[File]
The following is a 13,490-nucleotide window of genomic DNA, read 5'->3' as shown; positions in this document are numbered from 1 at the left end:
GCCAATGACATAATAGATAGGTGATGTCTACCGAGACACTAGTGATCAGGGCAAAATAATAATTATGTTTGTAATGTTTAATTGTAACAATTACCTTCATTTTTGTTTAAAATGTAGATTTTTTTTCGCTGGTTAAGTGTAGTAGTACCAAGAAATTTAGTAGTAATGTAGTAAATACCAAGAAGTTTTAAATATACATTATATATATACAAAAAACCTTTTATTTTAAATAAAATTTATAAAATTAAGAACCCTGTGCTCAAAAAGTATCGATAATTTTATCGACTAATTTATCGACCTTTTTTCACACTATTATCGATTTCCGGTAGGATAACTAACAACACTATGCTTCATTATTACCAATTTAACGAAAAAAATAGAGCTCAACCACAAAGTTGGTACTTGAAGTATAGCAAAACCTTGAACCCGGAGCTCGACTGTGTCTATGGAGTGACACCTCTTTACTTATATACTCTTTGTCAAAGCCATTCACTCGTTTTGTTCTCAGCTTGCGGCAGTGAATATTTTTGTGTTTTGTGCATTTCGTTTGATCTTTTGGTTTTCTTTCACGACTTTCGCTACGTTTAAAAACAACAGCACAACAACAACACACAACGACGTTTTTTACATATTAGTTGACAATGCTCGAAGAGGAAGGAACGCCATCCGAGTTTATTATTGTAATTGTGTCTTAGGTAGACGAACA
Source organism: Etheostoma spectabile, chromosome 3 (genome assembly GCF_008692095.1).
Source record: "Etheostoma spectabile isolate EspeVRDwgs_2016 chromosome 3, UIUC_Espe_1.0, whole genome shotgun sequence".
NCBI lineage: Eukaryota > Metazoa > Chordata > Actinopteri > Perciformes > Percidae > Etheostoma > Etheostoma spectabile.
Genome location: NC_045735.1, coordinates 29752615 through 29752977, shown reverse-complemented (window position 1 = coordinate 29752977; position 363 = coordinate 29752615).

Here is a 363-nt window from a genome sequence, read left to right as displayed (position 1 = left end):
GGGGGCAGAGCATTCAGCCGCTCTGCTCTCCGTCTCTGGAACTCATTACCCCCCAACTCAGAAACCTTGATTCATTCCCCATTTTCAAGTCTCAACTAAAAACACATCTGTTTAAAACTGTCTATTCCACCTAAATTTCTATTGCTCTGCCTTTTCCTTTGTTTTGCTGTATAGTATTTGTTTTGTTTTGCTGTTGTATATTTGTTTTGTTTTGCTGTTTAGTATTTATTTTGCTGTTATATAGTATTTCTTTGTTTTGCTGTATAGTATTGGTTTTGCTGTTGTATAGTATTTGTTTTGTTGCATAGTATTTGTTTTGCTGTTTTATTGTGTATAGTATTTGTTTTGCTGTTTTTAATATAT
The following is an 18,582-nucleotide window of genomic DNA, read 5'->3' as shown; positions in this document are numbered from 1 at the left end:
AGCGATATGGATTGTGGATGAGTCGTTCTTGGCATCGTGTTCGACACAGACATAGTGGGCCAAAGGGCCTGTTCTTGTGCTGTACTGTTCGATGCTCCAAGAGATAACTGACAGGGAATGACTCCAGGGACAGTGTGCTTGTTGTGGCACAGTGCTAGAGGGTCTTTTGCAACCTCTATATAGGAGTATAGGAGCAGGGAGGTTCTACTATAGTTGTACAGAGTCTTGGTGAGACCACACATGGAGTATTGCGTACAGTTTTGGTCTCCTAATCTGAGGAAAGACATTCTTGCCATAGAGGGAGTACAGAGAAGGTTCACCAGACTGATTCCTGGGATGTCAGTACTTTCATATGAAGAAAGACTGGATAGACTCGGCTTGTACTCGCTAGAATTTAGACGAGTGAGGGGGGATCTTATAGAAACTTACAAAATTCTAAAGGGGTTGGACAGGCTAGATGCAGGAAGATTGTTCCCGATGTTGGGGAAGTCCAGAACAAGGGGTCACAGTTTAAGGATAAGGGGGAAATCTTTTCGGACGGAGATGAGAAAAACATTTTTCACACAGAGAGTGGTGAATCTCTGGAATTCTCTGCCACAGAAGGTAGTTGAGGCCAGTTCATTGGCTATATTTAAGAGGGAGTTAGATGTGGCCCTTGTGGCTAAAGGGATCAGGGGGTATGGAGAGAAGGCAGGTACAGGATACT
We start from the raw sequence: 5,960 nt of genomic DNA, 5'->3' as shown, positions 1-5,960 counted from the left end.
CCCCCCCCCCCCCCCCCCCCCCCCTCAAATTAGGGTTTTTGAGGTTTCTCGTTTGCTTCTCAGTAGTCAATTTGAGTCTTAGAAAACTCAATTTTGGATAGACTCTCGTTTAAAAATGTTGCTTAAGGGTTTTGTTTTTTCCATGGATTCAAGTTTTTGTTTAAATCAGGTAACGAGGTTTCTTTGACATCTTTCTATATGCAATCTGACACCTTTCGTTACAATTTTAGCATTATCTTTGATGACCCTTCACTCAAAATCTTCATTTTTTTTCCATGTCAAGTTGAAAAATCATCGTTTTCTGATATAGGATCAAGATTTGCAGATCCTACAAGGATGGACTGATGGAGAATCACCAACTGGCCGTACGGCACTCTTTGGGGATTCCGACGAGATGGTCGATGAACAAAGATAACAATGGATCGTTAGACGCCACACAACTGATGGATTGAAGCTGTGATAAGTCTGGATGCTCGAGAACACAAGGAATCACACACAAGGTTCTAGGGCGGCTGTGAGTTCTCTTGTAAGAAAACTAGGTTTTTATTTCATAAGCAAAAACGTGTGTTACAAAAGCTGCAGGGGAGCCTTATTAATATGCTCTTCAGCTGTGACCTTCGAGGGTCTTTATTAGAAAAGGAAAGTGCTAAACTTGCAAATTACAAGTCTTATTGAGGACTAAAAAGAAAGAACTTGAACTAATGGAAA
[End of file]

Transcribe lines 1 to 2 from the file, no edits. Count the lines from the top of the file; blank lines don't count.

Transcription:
The following is a 13,490-nucleotide window of genomic DNA, read 5'->3' as shown; positions in this document are numbered from 1 at the left end:
GCCAATGACATAATAGATAGGTGATGTCTACCGAGACACTAGTGATCAGGGCAAAATAATAATTATGTTTGTAATGTTTAATTGTAACAATTACCTTCATTTTTGTTTAAAATGTAGATTTTTTTTCGCTGGTTAAGTGTAGTAGTACCAAGAAATTTAGTAGTAATGTAGTAAATACCAAGAAGTTTTAAATATACATTATATATATACAAAAAACCTTTTATTTTAAATAAAATTTATAAAATTAAGAACCCTGTGCTCAAAAAGTATCGATAATTTTATCGACTAATTTATCGACCTTTTTTCACACTATTATCGATTTCCGGTAGGATAACTAACAACACTATGCTTCATTATTACCAATTTAACGAAAAAAATAGAGCTCAACCACAAAGTTGGTACTTGAAGTATAGCAAAACCTTGAACCCGGAGCTCGACTGTGTCTATGGAGTGACACCTCTTTACTTATATACTCTTTGTCAAAGCCATTCACTCGTTTTGTTCTCAGCTTGCGGCAGTGAATATTTTTGTGTTTTGTGCATTTCGTTTGATCTTTTGGTTTTCTTTCACGACTTTCGCTACGTTTAAAAACAACAGCACAACAACAACACACAACGACGTTTTTTACATATTAGTTGACAATGCTCGAAGAGGAAGGAACGCCATCCGAGTTTATTATTGTAATTGTGTCTTAGGTAGACGAACA